GPL2 and IBM Public license

Rick Moen rick at
Sat Mar 22 22:01:30 UTC 2008

Quoting joe digital (nkj690 at

> Hi, so what you are saying is that unless its totally unique then it
> cannot be classified as "intellectual property".. 

This term "intellectual property" suffers from inherent, wretchedly
severe vagueness -- leaving aside other objections that many have raised
to it on other grounds.  Therefore, if you want useful answers, you
might want to ask more-precise questions.  (I know, I know; you're
probably just quoting the exact terminology some C*O or other corporate
flack used.)

> Basically the way I see it is that if all you have done is put
> together some open source software into a "special configuration" then
> there must be a hundred other people out there that have done the same
> thing.

Is there a question?  Earlier, you asked:

> but lets say you have configured a combination of this software in a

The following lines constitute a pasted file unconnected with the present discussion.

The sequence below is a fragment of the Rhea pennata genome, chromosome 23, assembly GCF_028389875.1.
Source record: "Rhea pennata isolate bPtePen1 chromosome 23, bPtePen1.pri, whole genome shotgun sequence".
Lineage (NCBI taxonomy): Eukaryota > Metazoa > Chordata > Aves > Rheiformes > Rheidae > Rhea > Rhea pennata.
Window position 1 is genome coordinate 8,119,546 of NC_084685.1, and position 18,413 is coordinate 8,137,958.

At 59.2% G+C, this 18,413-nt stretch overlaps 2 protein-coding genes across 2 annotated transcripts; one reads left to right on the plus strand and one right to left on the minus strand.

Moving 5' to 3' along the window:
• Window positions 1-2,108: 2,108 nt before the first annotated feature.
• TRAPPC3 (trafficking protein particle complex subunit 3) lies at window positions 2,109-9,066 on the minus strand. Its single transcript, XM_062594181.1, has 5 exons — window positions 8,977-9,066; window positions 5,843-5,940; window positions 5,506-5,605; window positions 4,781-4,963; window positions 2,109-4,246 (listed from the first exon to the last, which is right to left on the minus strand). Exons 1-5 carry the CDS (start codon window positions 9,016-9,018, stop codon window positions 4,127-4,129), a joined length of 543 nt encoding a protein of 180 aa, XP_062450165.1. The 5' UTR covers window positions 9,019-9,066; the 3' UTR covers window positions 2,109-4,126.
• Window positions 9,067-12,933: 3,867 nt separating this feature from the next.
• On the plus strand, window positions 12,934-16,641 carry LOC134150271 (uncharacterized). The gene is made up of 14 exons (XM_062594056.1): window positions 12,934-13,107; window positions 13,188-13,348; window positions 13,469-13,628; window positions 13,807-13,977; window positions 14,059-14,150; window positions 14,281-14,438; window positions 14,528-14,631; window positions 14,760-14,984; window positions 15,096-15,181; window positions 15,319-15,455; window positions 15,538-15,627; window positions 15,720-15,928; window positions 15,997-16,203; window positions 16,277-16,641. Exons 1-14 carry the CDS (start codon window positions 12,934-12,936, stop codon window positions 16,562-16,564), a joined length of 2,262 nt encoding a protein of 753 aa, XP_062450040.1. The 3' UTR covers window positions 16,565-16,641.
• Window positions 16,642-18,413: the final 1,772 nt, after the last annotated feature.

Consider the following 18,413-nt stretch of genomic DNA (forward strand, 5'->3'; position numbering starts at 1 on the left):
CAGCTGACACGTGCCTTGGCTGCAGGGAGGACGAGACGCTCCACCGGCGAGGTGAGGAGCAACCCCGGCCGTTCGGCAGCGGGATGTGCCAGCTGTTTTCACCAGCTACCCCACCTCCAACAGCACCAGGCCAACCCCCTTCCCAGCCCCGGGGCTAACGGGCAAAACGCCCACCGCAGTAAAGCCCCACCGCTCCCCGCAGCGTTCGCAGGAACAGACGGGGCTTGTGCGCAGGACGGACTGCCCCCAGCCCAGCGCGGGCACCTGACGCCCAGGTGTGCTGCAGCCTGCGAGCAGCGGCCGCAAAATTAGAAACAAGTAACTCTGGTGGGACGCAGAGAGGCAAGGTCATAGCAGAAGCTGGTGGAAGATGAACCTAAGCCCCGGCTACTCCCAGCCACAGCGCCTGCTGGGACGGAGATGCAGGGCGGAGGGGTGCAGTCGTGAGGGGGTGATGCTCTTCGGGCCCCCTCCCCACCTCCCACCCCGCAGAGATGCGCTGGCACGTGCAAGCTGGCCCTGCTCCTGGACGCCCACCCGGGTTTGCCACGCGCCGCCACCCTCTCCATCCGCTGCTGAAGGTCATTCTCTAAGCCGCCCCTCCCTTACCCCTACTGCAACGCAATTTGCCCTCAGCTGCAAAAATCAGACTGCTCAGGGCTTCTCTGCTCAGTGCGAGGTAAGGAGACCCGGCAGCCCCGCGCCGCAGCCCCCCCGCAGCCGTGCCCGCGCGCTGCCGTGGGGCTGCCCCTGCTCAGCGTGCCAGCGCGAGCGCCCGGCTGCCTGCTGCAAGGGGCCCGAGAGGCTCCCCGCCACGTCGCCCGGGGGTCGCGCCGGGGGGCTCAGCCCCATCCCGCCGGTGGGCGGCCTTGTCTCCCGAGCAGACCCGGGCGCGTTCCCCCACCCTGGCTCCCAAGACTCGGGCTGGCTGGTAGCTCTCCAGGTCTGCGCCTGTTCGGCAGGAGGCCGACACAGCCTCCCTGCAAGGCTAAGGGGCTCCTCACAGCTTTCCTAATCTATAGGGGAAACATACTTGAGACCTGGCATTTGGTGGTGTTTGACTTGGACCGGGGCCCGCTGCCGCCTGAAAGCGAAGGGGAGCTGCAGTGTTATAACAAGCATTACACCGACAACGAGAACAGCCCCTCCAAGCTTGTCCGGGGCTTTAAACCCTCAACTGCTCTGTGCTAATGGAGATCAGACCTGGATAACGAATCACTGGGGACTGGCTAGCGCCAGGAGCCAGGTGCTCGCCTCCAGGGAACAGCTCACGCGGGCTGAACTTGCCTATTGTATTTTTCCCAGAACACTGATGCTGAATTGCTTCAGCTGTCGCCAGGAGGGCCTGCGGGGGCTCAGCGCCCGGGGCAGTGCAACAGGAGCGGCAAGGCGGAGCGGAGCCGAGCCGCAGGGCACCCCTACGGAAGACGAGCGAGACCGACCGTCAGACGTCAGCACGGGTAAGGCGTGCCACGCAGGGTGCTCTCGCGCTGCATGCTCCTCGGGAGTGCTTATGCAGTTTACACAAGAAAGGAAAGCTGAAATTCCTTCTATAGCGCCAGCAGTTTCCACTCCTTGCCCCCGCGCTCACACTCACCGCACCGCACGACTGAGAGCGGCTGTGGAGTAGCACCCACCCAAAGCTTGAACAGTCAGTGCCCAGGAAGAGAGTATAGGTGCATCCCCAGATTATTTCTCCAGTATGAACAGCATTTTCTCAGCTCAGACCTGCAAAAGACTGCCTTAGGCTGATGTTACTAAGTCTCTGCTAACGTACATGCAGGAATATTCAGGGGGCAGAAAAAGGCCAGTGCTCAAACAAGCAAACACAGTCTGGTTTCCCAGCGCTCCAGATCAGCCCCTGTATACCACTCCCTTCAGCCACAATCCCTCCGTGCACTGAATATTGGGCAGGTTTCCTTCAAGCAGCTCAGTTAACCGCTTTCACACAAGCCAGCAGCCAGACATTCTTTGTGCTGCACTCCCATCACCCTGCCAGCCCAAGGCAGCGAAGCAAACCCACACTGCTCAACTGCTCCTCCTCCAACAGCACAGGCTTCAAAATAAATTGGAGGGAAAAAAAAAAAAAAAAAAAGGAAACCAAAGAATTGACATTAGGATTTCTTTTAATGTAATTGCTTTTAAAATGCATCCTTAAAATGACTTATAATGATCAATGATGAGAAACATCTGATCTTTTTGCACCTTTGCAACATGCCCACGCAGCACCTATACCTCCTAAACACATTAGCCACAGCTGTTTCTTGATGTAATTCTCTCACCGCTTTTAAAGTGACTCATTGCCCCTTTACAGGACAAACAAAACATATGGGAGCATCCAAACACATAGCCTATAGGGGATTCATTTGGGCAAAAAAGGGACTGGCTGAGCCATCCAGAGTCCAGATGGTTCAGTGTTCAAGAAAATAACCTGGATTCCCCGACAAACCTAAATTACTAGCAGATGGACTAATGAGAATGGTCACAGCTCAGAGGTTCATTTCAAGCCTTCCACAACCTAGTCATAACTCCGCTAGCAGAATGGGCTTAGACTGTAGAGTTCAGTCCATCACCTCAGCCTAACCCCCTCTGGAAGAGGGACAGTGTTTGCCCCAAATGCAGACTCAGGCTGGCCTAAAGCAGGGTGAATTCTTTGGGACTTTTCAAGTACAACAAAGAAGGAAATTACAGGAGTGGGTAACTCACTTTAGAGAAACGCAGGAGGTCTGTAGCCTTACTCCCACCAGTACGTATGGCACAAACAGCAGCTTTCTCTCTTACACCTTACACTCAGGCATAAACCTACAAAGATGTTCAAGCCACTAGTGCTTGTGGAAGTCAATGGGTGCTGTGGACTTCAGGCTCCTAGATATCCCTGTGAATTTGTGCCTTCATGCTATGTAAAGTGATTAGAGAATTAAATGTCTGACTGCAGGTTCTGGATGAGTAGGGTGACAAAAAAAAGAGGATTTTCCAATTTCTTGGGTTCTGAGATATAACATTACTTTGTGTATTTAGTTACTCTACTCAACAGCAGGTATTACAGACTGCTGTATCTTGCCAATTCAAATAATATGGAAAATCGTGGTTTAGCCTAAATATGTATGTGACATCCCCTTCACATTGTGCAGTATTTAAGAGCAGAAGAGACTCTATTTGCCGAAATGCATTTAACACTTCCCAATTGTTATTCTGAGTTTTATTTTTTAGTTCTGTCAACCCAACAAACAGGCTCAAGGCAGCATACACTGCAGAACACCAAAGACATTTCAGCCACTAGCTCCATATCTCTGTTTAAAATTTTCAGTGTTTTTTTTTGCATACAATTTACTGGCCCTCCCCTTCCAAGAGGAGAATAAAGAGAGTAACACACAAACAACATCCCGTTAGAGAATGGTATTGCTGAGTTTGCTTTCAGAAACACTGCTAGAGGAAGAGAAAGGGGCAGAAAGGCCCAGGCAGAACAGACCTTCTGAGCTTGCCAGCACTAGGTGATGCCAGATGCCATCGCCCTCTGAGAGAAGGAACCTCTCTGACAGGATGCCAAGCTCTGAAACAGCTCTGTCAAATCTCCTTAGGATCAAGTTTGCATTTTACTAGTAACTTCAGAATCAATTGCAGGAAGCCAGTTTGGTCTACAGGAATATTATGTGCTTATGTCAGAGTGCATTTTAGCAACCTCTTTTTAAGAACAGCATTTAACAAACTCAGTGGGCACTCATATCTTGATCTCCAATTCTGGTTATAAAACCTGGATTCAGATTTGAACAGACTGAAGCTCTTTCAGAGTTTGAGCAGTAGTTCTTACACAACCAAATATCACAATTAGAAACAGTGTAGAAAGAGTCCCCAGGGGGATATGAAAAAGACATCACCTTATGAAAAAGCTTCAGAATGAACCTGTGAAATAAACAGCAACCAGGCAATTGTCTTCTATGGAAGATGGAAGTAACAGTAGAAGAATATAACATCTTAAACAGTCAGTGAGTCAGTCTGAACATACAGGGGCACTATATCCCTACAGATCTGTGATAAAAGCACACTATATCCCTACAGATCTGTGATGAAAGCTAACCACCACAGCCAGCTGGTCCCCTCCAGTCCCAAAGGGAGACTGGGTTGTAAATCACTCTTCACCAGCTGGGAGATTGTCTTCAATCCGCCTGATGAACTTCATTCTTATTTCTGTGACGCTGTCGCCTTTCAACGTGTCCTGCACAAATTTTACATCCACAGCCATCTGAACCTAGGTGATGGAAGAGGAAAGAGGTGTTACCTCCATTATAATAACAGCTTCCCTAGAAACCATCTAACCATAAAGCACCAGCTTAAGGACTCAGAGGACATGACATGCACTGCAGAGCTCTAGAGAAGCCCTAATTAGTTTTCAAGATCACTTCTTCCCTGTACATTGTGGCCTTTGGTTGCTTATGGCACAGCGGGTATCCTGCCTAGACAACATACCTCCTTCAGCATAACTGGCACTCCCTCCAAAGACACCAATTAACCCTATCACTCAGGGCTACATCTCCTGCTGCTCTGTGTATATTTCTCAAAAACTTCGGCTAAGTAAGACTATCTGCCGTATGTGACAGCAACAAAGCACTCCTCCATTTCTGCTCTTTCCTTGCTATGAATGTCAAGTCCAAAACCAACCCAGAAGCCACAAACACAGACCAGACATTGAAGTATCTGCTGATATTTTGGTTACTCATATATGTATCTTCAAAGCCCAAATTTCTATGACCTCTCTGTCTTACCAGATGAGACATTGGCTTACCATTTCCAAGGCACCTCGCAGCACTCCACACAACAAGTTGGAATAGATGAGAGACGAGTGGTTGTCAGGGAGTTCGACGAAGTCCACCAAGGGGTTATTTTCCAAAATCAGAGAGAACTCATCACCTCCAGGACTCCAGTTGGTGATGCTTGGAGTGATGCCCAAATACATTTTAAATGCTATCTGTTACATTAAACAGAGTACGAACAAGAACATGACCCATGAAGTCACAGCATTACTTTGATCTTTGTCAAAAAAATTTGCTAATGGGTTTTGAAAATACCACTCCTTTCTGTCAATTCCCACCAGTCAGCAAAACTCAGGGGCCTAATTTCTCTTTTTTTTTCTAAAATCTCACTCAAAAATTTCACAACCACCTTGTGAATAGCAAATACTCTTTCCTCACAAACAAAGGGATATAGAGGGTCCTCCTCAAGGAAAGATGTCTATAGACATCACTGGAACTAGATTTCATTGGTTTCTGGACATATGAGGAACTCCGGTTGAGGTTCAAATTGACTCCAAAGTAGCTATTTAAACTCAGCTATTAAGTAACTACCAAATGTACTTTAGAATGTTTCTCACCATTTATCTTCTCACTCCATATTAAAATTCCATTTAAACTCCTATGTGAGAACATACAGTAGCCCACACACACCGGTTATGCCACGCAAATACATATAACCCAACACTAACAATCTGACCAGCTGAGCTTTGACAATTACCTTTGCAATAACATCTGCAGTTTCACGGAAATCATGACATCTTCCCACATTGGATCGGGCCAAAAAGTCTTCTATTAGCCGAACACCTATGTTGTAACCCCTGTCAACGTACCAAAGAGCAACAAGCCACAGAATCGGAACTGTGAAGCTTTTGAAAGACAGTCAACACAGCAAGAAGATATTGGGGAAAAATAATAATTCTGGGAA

> special way or even have added a patch to the software can you then
> claim intellectual property over the way its configured?

(I'm going to assume you mean "copyright" where you said "intellectual
property", above.  The latter term also encompasses trade secrets,
patents, and trademarks -- which are extremely diverse beasts, which is
part of the reason why the umbrella term is so utterly useless in any
specific, practical discussions.)

John Cowan already said "yes", and pointed out that the legal criterion
used is whether the integrator is judged to have established a "creative
work" within the meaning of that phrase in copyright law, or whether in
the alternative it involved some sort of merely mechanistic action.  Note
that obviousness isn't the issue:  It's whether the rather bare minimum
legal requirement for creative content has been achieved.

(As Leonard Bernstein pointed out, the sequence of notes in Beethoven's
Fifth Symphony has a sort of inevitability about it, but nonetheless
required a genius to write it.)

If you want to get a good professional guess about whether a
_particular_ arrangement/configuration of works is creative enough to
qualify for copyright title, hire a really good copyright attorney.  ;->

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